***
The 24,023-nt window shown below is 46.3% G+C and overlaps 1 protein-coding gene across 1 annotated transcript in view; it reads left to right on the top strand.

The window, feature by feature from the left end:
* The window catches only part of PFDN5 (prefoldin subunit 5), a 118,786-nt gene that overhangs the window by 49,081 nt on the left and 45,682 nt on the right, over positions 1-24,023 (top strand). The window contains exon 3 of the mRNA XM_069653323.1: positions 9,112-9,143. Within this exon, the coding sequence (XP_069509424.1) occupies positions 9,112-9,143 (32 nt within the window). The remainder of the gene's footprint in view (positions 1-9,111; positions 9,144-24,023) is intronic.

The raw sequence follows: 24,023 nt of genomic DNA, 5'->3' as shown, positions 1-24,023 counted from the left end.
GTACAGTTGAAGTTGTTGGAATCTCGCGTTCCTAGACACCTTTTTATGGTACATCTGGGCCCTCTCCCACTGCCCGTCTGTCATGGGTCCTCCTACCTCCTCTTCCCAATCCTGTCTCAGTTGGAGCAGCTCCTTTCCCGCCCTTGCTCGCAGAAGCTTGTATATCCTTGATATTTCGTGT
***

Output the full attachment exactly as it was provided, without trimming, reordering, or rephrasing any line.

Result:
The 24,023-nt window shown below is 46.3% G+C and overlaps 1 protein-coding gene across 1 annotated transcript in view; it reads left to right on the top strand.

The window, feature by feature from the left end:
* The window catches only part of PFDN5 (prefoldin subunit 5), a 118,786-nt gene that overhangs the window by 49,081 nt on the left and 45,682 nt on the right, over positions 1-24,023 (top strand). The window contains exon 3 of the mRNA XM_069653323.1: positions 9,112-9,143. Within this exon, the coding sequence (XP_069509424.1) occupies positions 9,112-9,143 (32 nt within the window). The remainder of the gene's footprint in view (positions 1-9,111; positions 9,144-24,023) is intronic.

The raw sequence follows: 24,023 nt of genomic DNA, 5'->3' as shown, positions 1-24,023 counted from the left end.
GTACAGTTGAAGTTGTTGGAATCTCGCGTTCCTAGACACCTTTTTATGGTACATCTGGGCCCTCTCCCACTGCCCGTCTGTCATGGGTCCTCCTACCTCCTCTTCCCAATCCTGTCTCAGTTGGAGCAGCTCCTTTCCCGCCCTTGCTCGCAGAAGCTTGTATATCCTTGATATTTCGTGT